This morning I visited Watts Up with That and read a post on the accuracy of the new set of temperature stations around the country. It points out that the new set of stations show, on average, a lower temperature than the record claimed by Jim Hansen.
In his rebuttal to this Nick Stokes points out that the average elevation of the two sets of stations is different and that when that is taken into account, allowing a temperature drop of 6 degC/km then the difference between the two sets of data is explained.
However the original network had an average elevation of 1,681 ft (512 m) and the new network has an average of 2,223 ft (667.6 m) giving a difference of 155.6 m or an anticipated temperature difference of 0.1556 x 6 = 0.93 deg C.
Well, in the state data that I calculated some time ago I plotted the temperature against elevation and so I quickly (too quickly as I found out) went through the various posts for the different states shown undeer the Follower pictures on the right hand side of the page, and listed them with the average slopes of the graphs I had plotted. Ran an average, and posted the result on WUMT.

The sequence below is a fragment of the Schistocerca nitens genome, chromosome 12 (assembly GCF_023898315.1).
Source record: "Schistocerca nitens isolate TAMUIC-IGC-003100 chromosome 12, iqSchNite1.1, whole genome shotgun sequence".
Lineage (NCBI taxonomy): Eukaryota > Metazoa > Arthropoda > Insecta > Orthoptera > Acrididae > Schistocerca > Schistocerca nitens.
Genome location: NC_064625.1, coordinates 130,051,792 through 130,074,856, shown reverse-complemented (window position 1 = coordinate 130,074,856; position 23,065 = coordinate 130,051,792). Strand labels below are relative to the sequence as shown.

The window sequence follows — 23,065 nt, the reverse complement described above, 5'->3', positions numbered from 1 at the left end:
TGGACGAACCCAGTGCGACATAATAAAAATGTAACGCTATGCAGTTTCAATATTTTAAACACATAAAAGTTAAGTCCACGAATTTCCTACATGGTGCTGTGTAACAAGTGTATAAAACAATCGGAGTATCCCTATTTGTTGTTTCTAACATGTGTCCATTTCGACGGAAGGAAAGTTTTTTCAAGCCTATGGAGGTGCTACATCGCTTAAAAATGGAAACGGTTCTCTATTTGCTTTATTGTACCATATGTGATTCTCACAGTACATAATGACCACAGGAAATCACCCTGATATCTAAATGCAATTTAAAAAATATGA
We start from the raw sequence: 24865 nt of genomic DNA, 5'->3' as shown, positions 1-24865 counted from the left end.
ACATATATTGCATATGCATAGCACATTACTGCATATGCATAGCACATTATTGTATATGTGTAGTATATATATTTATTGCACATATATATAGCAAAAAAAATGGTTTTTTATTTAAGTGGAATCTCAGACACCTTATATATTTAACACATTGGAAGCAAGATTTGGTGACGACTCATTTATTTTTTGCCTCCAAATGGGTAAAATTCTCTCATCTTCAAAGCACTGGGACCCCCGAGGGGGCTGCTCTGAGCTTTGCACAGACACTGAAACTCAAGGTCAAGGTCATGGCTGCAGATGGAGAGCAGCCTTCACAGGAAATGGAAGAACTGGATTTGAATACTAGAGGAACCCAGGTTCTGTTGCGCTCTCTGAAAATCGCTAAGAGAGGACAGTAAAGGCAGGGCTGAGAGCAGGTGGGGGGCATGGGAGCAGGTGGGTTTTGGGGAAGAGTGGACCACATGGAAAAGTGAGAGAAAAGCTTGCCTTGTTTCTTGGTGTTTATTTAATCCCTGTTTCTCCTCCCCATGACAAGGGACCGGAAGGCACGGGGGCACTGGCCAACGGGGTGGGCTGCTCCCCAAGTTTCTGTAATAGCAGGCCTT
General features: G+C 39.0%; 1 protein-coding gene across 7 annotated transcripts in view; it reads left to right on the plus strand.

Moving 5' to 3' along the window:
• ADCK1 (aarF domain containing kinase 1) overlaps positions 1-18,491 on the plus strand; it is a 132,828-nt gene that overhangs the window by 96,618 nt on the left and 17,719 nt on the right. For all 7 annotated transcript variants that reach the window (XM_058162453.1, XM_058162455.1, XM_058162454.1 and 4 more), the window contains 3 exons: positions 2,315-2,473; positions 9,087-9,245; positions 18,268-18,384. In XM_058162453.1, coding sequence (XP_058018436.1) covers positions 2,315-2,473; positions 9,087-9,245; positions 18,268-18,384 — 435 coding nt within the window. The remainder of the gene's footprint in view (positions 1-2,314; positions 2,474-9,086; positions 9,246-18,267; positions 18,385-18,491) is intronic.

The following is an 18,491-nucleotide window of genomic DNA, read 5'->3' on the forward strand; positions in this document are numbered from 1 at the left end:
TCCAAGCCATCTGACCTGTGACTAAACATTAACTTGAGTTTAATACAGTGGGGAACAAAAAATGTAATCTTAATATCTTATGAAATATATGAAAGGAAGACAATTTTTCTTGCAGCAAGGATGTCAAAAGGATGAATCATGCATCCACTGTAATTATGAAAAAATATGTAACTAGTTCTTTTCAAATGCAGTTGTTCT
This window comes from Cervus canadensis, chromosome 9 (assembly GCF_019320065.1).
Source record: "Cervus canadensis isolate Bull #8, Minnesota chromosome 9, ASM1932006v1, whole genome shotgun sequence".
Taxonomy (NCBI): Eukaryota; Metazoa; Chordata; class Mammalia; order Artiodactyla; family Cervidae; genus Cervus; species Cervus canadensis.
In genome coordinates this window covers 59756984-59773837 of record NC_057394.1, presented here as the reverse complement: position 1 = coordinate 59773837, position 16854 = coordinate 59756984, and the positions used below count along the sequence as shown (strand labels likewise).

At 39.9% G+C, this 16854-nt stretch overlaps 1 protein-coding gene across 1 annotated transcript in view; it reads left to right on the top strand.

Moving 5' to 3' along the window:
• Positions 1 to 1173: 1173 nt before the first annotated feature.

Turns out I made a slight error since I plotted the temperature in deg F and the elevation in meters, so that the correlation I got was in bastard units. And I mis-entered one of the data points into the table. It translates, when done correctly into an average decrease of 0.016 deg F per meter, or 0.0089 deg C per m, 8.9 deg C per km, 50% higher than that quoted by Nick.
For those interested I have tabulated the average slope against average state elevation and then plotted it, just for grins.
Figure 1. Temperature trend with average elevation for each of the Contiguous United States
What is interesting (apart from the two negative values for North and South Dakota) is how the trend shifts as one gets closer to sea level. I did not plot this relative to their actual distance from the sea, but it reinforces my conclusion that the sea temperatures have more of an influence than we are giving them credit for.
There is no more